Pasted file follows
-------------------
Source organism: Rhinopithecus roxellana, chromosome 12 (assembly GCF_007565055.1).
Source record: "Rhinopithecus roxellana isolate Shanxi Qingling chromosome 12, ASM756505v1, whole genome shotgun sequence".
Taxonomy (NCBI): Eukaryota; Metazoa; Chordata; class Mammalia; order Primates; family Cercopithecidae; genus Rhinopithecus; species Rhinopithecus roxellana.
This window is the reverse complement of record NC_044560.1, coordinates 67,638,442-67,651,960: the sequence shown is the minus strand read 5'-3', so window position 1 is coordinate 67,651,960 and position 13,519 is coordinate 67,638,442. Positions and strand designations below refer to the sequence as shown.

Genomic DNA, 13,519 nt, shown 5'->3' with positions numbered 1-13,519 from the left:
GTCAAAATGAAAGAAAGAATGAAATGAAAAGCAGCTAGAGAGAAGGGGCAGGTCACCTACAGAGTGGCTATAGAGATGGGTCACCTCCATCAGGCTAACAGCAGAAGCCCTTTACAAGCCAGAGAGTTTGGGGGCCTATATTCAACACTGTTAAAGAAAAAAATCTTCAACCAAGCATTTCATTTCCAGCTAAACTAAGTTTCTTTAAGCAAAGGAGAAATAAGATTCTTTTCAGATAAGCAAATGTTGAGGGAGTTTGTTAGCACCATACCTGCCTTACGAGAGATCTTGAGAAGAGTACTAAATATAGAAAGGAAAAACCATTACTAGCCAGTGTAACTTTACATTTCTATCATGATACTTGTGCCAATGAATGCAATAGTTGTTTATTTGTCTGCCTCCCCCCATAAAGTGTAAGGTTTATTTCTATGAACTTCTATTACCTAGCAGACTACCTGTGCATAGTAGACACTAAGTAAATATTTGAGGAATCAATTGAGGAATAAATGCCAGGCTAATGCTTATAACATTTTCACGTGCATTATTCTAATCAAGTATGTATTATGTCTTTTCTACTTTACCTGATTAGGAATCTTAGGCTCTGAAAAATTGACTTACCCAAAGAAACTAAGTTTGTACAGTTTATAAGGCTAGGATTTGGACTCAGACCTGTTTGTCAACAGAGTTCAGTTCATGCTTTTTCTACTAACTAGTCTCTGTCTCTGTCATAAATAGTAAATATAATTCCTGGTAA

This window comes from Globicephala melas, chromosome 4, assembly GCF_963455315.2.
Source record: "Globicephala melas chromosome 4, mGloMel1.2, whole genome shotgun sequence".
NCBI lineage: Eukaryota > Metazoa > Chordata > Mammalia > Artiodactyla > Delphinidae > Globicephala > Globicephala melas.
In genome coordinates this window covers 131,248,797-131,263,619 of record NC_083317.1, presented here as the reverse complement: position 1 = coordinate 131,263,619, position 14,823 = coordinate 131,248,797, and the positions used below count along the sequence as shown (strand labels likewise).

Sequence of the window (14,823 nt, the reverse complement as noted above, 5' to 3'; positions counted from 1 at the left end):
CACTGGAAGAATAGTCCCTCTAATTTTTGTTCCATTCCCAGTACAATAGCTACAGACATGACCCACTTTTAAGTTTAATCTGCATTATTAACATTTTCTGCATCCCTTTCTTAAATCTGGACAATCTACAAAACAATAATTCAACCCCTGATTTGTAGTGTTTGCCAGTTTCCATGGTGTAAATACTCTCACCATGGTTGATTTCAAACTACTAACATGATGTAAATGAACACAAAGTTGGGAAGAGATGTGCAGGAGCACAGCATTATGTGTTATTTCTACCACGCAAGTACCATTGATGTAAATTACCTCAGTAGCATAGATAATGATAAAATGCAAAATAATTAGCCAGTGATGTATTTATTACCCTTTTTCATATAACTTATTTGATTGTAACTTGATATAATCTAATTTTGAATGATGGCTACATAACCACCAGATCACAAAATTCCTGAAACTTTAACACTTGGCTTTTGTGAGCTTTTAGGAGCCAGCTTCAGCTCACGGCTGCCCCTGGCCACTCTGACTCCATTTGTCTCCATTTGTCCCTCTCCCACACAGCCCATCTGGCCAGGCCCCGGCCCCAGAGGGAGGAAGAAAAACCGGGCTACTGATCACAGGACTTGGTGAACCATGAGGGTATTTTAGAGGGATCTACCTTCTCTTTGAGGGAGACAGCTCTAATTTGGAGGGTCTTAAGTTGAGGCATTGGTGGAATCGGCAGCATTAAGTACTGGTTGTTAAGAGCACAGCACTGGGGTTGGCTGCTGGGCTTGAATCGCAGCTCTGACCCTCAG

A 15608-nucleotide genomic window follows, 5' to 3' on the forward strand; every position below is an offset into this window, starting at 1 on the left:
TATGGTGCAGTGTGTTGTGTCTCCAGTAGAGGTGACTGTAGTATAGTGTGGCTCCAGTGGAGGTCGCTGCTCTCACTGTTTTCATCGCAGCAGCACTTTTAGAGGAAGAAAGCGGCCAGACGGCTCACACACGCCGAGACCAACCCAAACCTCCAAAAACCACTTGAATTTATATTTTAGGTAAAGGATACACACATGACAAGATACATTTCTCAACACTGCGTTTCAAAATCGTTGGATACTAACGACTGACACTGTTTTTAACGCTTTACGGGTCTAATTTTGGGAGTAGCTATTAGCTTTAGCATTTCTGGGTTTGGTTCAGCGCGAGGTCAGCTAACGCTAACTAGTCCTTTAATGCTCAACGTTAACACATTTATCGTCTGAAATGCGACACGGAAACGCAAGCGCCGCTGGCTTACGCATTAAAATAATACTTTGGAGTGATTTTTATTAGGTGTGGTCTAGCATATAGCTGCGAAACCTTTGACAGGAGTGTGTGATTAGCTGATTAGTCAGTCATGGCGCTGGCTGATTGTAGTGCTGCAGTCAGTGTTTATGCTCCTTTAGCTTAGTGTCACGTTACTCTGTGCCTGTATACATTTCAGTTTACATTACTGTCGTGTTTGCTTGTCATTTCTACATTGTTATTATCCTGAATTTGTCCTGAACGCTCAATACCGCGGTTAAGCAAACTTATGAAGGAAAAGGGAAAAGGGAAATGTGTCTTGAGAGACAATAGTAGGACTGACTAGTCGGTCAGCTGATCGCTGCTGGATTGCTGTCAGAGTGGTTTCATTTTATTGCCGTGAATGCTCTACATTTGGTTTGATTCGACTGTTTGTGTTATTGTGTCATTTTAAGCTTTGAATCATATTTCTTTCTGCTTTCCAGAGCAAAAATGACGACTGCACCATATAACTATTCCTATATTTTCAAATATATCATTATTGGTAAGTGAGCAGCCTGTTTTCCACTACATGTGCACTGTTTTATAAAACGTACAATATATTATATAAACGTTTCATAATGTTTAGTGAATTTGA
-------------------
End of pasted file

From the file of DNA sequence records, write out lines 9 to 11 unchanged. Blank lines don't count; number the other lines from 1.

NCBI lineage: Eukaryota > Metazoa > Chordata > Mammalia > Artiodactyla > Delphinidae > Globicephala > Globicephala melas.
In genome coordinates this window covers 131,248,797-131,263,619 of record NC_083317.1, presented here as the reverse complement: position 1 = coordinate 131,263,619, position 14,823 = coordinate 131,248,797, and the positions used below count along the sequence as shown (strand labels likewise).

Sequence of the window (14,823 nt, the reverse complement as noted above, 5' to 3'; positions counted from 1 at the left end):